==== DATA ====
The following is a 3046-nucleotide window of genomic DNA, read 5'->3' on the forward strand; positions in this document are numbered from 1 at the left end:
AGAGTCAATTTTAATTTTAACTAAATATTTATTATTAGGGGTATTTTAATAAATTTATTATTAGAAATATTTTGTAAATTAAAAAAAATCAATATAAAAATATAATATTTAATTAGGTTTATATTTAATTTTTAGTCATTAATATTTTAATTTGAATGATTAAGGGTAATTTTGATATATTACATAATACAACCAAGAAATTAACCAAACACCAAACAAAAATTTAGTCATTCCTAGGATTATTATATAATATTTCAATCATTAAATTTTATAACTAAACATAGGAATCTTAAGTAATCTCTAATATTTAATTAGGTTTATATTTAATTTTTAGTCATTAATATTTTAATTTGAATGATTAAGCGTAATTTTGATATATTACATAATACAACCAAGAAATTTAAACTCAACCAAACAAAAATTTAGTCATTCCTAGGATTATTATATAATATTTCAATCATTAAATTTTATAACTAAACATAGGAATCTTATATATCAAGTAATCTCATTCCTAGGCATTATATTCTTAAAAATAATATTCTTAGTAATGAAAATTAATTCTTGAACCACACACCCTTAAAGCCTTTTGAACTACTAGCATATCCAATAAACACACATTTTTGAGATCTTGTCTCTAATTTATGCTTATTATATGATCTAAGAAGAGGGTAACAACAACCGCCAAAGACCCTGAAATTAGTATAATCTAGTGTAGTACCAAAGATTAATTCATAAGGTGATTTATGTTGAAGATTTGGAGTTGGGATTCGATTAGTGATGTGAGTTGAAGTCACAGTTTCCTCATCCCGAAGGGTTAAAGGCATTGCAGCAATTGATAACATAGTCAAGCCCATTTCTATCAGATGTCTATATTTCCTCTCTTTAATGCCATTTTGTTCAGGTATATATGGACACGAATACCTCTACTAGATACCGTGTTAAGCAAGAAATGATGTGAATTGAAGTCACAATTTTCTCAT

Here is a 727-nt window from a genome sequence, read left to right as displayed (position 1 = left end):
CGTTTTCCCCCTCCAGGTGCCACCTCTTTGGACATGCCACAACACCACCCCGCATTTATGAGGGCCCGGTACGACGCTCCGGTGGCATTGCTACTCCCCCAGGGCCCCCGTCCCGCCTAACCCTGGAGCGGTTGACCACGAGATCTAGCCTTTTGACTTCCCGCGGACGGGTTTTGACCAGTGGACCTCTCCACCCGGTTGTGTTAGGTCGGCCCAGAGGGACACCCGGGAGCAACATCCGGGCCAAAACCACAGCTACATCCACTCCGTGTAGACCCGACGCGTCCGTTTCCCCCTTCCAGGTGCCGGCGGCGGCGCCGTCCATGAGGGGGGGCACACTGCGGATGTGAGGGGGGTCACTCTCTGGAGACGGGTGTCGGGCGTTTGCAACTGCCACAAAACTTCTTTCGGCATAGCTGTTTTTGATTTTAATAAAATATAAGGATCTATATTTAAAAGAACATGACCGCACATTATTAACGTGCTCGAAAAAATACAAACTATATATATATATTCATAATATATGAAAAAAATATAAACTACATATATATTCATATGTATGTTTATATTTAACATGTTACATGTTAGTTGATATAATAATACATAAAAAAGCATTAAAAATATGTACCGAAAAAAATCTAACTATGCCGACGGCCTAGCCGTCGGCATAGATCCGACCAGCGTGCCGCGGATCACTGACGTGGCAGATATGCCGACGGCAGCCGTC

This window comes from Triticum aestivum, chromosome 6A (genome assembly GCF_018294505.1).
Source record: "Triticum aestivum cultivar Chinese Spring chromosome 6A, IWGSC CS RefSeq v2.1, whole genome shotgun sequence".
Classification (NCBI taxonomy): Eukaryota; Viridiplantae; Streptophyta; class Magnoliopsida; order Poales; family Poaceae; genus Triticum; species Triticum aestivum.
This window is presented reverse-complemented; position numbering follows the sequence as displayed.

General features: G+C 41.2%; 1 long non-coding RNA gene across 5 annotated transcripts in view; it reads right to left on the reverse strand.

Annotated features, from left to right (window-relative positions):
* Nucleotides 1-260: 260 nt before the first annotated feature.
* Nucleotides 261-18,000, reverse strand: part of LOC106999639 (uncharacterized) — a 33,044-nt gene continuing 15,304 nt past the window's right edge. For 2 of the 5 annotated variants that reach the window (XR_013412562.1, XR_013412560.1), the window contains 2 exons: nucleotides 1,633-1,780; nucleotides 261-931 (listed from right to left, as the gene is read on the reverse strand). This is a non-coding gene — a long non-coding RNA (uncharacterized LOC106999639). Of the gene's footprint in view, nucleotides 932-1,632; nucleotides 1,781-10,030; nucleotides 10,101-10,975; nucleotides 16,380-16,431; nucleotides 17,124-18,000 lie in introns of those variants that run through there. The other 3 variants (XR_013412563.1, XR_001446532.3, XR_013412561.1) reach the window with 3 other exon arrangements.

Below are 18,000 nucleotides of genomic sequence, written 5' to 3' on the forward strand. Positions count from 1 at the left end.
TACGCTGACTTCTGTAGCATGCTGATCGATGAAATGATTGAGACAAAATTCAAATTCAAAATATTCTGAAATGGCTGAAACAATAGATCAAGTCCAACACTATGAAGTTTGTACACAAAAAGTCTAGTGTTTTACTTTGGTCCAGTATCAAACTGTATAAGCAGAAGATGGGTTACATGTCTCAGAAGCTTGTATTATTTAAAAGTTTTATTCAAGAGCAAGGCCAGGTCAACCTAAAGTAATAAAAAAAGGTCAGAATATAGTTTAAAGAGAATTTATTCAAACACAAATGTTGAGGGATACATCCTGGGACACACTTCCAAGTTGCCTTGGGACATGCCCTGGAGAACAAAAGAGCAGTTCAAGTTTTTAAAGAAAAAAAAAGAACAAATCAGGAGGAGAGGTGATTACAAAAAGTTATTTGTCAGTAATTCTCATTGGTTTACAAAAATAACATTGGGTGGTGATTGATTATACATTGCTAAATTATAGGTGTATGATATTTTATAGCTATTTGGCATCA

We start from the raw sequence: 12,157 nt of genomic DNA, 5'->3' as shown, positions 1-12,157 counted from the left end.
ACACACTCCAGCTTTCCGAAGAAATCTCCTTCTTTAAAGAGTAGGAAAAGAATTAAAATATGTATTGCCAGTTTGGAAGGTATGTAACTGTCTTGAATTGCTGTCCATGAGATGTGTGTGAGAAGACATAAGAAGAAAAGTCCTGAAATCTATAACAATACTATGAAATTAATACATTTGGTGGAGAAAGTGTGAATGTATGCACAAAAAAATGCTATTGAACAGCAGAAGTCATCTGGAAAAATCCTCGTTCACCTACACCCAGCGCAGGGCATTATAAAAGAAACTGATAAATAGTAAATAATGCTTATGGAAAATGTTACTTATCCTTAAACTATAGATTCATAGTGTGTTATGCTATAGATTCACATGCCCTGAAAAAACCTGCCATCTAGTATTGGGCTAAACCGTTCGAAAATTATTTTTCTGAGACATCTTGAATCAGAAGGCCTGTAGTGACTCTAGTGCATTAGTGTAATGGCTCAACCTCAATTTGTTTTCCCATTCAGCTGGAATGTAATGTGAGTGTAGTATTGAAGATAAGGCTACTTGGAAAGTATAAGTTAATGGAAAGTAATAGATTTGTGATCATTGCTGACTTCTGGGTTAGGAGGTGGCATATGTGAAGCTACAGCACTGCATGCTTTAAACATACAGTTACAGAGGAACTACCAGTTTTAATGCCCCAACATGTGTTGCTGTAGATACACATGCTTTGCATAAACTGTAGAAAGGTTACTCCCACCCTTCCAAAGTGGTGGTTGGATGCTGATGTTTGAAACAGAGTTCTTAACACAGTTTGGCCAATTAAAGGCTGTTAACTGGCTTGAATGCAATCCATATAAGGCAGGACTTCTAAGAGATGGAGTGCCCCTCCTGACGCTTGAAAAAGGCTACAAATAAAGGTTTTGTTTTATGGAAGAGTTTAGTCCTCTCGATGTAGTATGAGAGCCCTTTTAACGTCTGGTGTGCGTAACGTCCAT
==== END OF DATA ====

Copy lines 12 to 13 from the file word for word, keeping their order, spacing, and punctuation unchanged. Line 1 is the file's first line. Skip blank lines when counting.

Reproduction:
* Nucleotides 261-18,000, reverse strand: part of LOC106999639 (uncharacterized) — a 33,044-nt gene continuing 15,304 nt past the window's right edge. For 2 of the 5 annotated variants that reach the window (XR_013412562.1, XR_013412560.1), the window contains 2 exons: nucleotides 1,633-1,780; nucleotides 261-931 (listed from right to left, as the gene is read on the reverse strand). This is a non-coding gene — a long non-coding RNA (uncharacterized LOC106999639). Of the gene's footprint in view, nucleotides 932-1,632; nucleotides 1,781-10,030; nucleotides 10,101-10,975; nucleotides 16,380-16,431; nucleotides 17,124-18,000 lie in introns of those variants that run through there. The other 3 variants (XR_013412563.1, XR_001446532.3, XR_013412561.1) reach the window with 3 other exon arrangements.

Below are 18,000 nucleotides of genomic sequence, written 5' to 3' on the forward strand. Positions count from 1 at the left end.